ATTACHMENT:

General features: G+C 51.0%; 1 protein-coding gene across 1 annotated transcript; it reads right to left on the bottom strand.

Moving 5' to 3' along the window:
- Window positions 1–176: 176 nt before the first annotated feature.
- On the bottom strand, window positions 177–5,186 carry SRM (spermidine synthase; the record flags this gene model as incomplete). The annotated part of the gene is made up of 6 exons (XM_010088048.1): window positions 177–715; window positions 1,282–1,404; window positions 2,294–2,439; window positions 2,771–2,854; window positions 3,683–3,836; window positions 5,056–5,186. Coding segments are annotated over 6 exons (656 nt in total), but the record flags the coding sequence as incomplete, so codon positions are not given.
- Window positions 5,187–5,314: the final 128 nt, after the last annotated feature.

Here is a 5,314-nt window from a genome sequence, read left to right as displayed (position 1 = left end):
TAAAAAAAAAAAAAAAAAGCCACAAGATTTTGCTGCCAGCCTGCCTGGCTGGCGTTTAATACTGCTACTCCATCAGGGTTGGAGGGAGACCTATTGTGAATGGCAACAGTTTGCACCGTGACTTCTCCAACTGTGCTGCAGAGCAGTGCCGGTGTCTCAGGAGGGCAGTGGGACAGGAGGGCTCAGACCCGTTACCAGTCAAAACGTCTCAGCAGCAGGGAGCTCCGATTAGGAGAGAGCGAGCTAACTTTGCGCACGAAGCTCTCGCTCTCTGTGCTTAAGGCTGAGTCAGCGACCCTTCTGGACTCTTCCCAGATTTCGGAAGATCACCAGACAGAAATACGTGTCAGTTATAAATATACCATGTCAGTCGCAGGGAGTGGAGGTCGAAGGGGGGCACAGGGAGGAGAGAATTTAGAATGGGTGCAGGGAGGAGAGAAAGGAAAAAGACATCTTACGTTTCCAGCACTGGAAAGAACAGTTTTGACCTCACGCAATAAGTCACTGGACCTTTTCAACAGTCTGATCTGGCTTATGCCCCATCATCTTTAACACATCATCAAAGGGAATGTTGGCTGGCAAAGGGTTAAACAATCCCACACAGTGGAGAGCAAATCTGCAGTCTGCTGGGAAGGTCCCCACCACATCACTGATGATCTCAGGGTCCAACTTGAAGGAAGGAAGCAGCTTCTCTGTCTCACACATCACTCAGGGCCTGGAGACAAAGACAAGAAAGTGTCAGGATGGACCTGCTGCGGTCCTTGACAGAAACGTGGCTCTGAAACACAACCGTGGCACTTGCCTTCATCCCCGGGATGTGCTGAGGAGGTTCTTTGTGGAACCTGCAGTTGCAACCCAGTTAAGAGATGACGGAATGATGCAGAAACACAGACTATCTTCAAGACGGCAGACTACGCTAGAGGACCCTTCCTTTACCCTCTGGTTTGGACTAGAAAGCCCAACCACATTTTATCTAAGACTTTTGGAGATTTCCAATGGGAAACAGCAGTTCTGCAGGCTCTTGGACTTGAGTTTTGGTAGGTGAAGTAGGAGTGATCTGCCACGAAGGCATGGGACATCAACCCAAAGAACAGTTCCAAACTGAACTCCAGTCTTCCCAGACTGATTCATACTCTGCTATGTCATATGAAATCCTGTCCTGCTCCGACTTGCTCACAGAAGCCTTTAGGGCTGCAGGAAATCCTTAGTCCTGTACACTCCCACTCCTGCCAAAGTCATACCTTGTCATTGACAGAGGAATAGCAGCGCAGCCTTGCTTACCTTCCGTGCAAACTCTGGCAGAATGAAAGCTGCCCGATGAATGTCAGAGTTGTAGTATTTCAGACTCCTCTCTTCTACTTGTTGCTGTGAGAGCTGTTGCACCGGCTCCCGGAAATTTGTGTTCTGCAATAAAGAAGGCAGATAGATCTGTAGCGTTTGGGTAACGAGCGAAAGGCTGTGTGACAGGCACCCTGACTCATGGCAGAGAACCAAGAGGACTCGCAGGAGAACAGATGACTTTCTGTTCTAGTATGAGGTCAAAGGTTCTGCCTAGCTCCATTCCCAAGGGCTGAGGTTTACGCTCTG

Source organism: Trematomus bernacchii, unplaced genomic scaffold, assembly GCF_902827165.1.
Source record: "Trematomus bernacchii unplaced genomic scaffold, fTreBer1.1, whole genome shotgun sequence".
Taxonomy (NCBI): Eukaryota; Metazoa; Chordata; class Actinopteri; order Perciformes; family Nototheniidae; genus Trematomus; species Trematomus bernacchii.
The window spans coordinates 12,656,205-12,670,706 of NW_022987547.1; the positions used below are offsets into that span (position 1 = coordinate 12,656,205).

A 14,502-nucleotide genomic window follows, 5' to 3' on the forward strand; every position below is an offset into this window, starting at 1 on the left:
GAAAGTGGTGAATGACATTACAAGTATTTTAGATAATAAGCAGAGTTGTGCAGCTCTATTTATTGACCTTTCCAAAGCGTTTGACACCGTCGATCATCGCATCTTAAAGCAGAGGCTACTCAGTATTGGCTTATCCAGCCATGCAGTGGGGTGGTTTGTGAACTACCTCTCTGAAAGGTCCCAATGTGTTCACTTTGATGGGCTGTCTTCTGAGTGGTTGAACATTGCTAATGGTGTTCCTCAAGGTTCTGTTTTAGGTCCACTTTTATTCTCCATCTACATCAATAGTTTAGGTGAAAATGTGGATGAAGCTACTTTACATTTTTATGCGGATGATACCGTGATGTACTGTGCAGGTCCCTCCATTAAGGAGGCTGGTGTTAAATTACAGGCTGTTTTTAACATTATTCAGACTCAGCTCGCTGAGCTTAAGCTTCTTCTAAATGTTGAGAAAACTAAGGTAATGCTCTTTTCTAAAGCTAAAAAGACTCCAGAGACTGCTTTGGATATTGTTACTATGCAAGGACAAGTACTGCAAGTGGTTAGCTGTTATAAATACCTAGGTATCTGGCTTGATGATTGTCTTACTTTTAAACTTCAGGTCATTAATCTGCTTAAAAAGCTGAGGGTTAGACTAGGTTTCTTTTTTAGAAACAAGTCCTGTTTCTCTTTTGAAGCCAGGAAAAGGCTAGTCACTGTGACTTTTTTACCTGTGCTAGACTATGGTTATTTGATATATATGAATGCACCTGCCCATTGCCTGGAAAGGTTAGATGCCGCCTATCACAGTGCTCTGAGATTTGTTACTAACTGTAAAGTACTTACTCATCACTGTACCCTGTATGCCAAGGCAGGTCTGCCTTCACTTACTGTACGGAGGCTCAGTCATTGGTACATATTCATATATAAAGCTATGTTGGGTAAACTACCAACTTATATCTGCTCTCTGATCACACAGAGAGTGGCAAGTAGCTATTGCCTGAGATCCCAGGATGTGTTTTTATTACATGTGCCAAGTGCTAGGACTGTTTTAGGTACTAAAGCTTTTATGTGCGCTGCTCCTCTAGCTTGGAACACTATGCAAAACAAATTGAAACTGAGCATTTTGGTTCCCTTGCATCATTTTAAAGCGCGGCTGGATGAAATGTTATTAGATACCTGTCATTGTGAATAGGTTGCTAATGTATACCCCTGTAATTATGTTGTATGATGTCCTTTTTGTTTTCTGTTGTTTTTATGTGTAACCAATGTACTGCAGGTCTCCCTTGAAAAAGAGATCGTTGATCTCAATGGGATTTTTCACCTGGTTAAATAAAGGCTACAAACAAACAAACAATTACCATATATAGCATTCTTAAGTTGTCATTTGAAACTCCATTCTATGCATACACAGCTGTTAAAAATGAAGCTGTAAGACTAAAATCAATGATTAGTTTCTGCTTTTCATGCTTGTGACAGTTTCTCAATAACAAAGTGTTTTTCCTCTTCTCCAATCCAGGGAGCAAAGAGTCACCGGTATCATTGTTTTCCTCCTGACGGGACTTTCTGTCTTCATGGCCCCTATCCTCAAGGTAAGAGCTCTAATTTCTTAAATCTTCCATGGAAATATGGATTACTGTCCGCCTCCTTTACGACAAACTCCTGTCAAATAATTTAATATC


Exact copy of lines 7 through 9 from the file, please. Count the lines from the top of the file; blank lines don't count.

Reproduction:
TAAAAAAAAAAAAAAAAAGCCACAAGATTTTGCTGCCAGCCTGCCTGGCTGGCGTTTAATACTGCTACTCCATCAGGGTTGGAGGGAGACCTATTGTGAATGGCAACAGTTTGCACCGTGACTTCTCCAACTGTGCTGCAGAGCAGTGCCGGTGTCTCAGGAGGGCAGTGGGACAGGAGGGCTCAGACCCGTTACCAGTCAAAACGTCTCAGCAGCAGGGAGCTCCGATTAGGAGAGAGCGAGCTAACTTTGCGCACGAAGCTCTCGCTCTCTGTGCTTAAGGCTGAGTCAGCGACCCTTCTGGACTCTTCCCAGATTTCGGAAGATCACCAGACAGAAATACGTGTCAGTTATAAATATACCATGTCAGTCGCAGGGAGTGGAGGTCGAAGGGGGGCACAGGGAGGAGAGAATTTAGAATGGGTGCAGGGAGGAGAGAAAGGAAAAAGACATCTTACGTTTCCAGCACTGGAAAGAACAGTTTTGACCTCACGCAATAAGTCACTGGACCTTTTCAACAGTCTGATCTGGCTTATGCCCCATCATCTTTAACACATCATCAAAGGGAATGTTGGCTGGCAAAGGGTTAAACAATCCCACACAGTGGAGAGCAAATCTGCAGTCTGCTGGGAAGGTCCCCACCACATCACTGATGATCTCAGGGTCCAACTTGAAGGAAGGAAGCAGCTTCTCTGTCTCACACATCACTCAGGGCCTGGAGACAAAGACAAGAAAGTGTCAGGATGGACCTGCTGCGGTCCTTGACAGAAACGTGGCTCTGAAACACAACCGTGGCACTTGCCTTCATCCCCGGGATGTGCTGAGGAGGTTCTTTGTGGAACCTGCAGTTGCAACCCAGTTAAGAGATGACGGAATGATGCAGAAACACAGACTATCTTCAAGACGGCAGACTACGCTAGAGGACCCTTCCTTTACCCTCTGGTTTGGACTAGAAAGCCCAACCACATTTTATCTAAGACTTTTGGAGATTTCCAATGGGAAACAGCAGTTCTGCAGGCTCTTGGACTTGAGTTTTGGTAGGTGAAGTAGGAGTGATCTGCCACGAAGGCATGGGACATCAACCCAAAGAACAGTTCCAAACTGAACTCCAGTCTTCCCAGACTGATTCATACTCTGCTATGTCATATGAAATCCTGTCCTGCTCCGACTTGCTCACAGAAGCCTTTAGGGCTGCAGGAAATCCTTAGTCCTGTACACTCCCACTCCTGCCAAAGTCATACCTTGTCATTGACAGAGGAATAGCAGCGCAGCCTTGCTTACCTTCCGTGCAAACTCTGGCAGAATGAAAGCTGCCCGATGAATGTCAGAGTTGTAGTATTTCAGACTCCTCTCTTCTACTTGTTGCTGTGAGAGCTGTTGCACCGGCTCCCGGAAATTTGTGTTCTGCAATAAAGAAGGCAGATAGATCTGTAGCGTTTGGGTAACGAGCGAAAGGCTGTGTGACAGGCACCCTGACTCATGGCAGAGAACCAAGAGGACTCGCAGGAGAACAGATGACTTTCTGTTCTAGTATGAGGTCAAAGGTTCTGCCTAGCTCCATTCCCAAGGGCTGAGGTTTACGCTCTG

Source organism: Trematomus bernacchii, unplaced genomic scaffold, assembly GCF_902827165.1.
Source record: "Trematomus bernacchii unplaced genomic scaffold, fTreBer1.1, whole genome shotgun sequence".